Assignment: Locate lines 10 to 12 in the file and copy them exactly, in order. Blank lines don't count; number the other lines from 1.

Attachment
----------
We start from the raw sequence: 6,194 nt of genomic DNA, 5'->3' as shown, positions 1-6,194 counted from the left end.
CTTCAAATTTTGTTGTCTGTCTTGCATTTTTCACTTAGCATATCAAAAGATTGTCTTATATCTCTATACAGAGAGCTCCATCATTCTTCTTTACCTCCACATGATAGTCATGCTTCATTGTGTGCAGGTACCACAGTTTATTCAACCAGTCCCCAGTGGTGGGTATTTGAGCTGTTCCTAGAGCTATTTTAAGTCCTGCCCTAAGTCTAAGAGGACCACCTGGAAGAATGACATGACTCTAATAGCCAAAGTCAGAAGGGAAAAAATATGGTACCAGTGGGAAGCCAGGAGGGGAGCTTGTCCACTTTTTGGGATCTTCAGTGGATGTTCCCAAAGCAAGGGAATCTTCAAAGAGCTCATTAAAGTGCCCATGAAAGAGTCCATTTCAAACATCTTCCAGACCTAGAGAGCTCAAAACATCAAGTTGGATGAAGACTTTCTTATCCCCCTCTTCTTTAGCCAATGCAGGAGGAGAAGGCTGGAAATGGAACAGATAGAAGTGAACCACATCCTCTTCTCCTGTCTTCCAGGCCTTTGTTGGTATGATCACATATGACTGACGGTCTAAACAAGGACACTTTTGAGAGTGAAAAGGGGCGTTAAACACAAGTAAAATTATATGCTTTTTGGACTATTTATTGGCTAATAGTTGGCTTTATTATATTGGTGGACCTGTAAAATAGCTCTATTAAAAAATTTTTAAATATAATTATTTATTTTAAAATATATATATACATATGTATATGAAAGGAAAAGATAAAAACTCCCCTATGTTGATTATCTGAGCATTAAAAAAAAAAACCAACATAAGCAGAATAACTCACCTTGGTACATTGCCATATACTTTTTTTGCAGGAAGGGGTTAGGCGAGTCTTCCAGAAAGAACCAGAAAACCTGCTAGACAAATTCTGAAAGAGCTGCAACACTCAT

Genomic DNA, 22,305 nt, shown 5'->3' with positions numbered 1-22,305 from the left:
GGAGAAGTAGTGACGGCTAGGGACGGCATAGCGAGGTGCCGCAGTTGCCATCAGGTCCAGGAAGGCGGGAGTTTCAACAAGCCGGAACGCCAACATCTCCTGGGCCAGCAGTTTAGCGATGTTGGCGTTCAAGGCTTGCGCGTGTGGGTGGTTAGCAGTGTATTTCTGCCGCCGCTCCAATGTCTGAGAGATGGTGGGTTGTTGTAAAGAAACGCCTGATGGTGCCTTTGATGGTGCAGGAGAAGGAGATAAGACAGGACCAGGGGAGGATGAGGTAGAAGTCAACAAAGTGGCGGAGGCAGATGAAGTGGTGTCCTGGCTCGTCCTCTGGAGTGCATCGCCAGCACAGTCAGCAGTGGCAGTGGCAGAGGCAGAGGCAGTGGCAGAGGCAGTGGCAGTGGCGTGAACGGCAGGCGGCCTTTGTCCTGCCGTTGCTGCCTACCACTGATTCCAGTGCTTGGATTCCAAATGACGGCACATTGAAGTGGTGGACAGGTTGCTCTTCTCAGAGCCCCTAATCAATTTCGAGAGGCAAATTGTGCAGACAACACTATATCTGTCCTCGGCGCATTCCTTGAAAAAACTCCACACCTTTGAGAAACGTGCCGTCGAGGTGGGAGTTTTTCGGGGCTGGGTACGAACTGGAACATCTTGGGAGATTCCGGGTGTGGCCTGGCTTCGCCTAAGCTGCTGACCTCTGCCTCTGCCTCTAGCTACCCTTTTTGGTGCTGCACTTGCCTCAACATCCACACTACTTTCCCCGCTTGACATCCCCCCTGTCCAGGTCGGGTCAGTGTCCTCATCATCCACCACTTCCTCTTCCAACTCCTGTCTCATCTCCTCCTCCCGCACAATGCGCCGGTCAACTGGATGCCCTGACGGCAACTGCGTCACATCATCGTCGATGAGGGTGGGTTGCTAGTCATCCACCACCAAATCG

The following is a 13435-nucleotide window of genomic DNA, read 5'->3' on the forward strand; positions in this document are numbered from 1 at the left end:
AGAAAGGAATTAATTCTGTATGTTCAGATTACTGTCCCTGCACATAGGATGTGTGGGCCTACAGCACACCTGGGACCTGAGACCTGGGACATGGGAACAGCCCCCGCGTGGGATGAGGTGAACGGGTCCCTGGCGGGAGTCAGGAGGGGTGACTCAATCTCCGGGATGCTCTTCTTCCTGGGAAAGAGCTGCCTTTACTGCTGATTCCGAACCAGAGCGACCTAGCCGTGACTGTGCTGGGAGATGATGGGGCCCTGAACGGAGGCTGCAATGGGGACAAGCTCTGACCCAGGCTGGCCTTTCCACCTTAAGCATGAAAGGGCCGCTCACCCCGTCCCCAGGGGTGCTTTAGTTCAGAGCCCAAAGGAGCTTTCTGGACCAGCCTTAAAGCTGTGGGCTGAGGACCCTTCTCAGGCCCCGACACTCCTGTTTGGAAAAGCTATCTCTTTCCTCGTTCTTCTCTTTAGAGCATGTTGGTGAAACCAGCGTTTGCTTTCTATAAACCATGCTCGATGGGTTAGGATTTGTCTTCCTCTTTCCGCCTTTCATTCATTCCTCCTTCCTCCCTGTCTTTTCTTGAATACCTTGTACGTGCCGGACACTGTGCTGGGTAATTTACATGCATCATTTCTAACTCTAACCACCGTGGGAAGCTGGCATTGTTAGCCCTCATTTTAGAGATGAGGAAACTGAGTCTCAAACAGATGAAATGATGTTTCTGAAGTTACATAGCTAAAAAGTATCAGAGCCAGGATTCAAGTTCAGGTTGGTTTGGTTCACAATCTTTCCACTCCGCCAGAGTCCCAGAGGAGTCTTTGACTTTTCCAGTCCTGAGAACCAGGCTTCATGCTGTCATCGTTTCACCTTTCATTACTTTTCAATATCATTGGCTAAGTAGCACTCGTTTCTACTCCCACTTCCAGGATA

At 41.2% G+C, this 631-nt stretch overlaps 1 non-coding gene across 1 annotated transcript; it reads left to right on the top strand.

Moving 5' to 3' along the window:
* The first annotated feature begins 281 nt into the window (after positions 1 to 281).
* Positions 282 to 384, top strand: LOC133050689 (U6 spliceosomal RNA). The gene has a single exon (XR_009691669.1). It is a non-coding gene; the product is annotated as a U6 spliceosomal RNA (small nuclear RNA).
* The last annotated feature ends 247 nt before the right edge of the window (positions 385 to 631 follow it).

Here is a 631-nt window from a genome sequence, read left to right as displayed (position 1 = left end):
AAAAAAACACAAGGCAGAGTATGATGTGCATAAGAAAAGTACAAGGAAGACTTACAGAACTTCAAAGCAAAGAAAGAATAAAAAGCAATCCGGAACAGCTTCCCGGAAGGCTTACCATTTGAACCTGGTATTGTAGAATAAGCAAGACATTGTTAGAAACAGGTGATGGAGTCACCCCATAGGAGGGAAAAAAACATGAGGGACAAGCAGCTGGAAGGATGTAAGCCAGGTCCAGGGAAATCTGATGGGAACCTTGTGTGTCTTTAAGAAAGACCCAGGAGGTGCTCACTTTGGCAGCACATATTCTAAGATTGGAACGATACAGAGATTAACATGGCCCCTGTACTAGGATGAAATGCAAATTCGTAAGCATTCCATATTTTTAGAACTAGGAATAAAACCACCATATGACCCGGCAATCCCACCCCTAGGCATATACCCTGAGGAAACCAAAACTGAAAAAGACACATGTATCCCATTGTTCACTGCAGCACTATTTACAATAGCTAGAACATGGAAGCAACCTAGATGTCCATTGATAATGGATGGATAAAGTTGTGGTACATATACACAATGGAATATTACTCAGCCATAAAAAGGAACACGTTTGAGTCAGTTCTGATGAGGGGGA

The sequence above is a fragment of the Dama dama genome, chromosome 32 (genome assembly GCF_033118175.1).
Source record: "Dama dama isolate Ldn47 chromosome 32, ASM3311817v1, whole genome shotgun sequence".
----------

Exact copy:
* Positions 282 to 384, top strand: LOC133050689 (U6 spliceosomal RNA). The gene has a single exon (XR_009691669.1). It is a non-coding gene; the product is annotated as a U6 spliceosomal RNA (small nuclear RNA).
* The last annotated feature ends 247 nt before the right edge of the window (positions 385 to 631 follow it).

Here is a 631-nt window from a genome sequence, read left to right as displayed (position 1 = left end):